Wednesday, June 28, 2006

Pain and gain

"There are places in the heart that do not exist.
Before they can be, pain must be

Are we willing to feel the pain we must experience to have those places in our hearts? It's a necessary part of growing up, no matter what age we finally begin to do that.

Am I willing to allow what might happen to myself and others (especially my kids) when the protections and anesthetics are removed and they have to learn to balance their emotion and their intellect for themselves? Can I really control anything anyway, even for myself?

Friday, June 23, 2006

In the light of the promise

Found this to be food for thought:

“I will look on you with favor and make you fruitful and increase your numbers, and I will keep my covenant with you. You will still be eating last year’s harvest when you will have to move it out to make room for the new. Leviticus 26: 9-10

This is quite a promise since it was given to a people still camping in the desert eating manna day to day, and where they would be for some years to come. Things were a little less than perfect for them, but the winning phrase is in verses 11-12.

“I will put my dwelling place (literally, God’s tent in the middle of their tents) among you, … I will walk among you and be your God."

So although some of the promise will come in the future, the waiting is OK because of the company we have in His presence. “Fruitfulness” and ‘Increase” will come, because of the covenant promise, and Who made that promise. The temporary situation pales in the light of the future promise. ---Tom Balma (in his May/June newsletter)

Tom Balma works with InterVarsity in graduate and faculty ministry. We first met Tom "back in the day" during a summer project with 2100 Productions. Since then he and Nancy worked with IFES in Italy for 23 years before coming to CO and the Rocky Mtn. Region. We re-connected with the Balmas in our local church over a year ago.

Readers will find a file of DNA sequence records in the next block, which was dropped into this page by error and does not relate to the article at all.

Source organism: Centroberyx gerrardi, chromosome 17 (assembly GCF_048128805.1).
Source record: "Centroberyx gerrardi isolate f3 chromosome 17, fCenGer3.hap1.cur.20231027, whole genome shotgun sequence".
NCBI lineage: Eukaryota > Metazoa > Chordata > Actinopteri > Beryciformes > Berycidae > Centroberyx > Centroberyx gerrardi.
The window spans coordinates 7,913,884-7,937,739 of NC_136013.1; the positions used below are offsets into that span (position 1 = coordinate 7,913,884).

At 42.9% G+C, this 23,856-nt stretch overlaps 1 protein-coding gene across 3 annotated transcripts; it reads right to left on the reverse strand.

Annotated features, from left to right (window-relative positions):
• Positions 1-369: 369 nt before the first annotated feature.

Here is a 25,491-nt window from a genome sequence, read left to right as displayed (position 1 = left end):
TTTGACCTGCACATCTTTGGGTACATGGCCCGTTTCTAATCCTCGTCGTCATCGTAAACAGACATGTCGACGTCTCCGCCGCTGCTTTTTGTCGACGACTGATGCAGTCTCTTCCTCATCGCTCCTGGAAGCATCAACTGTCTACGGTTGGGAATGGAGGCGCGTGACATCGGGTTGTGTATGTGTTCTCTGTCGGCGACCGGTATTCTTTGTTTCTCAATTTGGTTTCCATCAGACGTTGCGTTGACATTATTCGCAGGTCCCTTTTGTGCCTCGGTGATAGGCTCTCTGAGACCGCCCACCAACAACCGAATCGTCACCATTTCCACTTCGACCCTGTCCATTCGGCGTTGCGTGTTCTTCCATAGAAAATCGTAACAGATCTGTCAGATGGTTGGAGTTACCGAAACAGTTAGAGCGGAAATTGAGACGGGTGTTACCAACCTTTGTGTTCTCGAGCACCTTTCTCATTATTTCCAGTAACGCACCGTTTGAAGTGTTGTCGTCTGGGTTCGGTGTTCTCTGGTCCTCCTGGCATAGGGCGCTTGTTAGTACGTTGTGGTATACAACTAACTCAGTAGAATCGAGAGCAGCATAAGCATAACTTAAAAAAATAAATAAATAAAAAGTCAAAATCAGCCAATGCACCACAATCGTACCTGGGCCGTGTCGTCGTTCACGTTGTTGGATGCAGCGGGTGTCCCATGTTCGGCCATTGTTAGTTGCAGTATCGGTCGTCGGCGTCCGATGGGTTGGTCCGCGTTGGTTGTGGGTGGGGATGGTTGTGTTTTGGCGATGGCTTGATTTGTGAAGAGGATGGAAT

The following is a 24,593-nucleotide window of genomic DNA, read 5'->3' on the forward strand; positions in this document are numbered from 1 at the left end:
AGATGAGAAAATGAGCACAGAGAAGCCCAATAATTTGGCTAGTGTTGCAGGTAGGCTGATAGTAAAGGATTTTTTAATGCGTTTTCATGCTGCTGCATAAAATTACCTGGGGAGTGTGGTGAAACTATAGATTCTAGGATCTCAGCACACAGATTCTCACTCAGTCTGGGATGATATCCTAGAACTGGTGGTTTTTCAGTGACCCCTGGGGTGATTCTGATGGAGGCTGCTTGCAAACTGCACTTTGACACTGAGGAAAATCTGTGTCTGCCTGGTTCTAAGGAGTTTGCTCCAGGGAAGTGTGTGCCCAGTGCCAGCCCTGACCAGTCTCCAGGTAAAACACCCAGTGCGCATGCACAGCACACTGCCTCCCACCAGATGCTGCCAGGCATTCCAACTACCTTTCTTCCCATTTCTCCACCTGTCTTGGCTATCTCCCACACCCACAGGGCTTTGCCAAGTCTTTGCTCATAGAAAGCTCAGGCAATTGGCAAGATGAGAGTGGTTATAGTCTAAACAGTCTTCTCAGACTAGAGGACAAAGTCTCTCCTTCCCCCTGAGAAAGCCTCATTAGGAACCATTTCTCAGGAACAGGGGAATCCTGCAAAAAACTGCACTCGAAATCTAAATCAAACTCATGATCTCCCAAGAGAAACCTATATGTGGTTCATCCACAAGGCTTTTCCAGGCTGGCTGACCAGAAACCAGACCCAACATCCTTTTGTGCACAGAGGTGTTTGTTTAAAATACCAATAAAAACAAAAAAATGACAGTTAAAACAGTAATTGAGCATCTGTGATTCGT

Monday, June 19, 2006

What else does "communion" mean?

Many of us think of communion as the ritual begun at the Last Supper of Jesus with his disciples before the crucifixion: "Take, eat, this is my body ... Take, drink, this is my blood ... " Jesus told his disciples, "Do this in remembrance of Me." (1 Cor 11:23-25)

"The Bread which we break is a partaking of the Body of Christ"; and likewise "the Cup of Blessing is a partaking of the Blood of Christ" (according to Anglican Articles of 1571)

The word "Eucharist" comes from the Greek noun εὐχαριστία (thanksgiving) and refers to both the rite and the consecrated elements. The Eucharistic celebrations of the early Christians were embedded in, or simply took the form of, a meal, called the Agape Feast. This ritual was apparently a full meal, with each participant bringing a contribution to the meal according to their means. The bread and wine were taken at the beginning or end of the meal.

But what else does communion mean besides taking the elements?

The term communion is derived from Latin communio (sharing in common). The corresponding term in Greek is κοινωνία, which is also translated as "fellowship". The basic meaning of the term communion is an especially close relationship of Christians, as individuals or as a Church, with God and with other Christians.
(excerpts taken from

When we commune we are enjoying a oneness with. This is an even larger picture than participating in a ritual. In our Tuesday group we were challenged to cast our net broadly in thinking about communion and oneness. Images came from the Old and New Testament. We looked at communion being linked to covenant.

The primary covenants mentioned in the Bible are the one between God and the Israelites and the one between Christ and the Church. The covenant was the basis for the Torah, and the status of the Israelites as God's "chosen people." According to the terms of the covenant, Israelites understand that God had promised to undertake certain things on behalf of the people of Israel, and that the Israelites owed God obedience and worship in return. The new covenant is based on the sacrificial life, death, and resurrection of Jesus Christ on behalf of those who "abide in Him." As people in covenant with Christ, we are accorded all that oneness with God means. He fights for us, protects us, counsels us, invites us close, calls us beloved, gives us life and productivity through the Vine, says we are a royal bride, and much more. God chooses to covenant with us.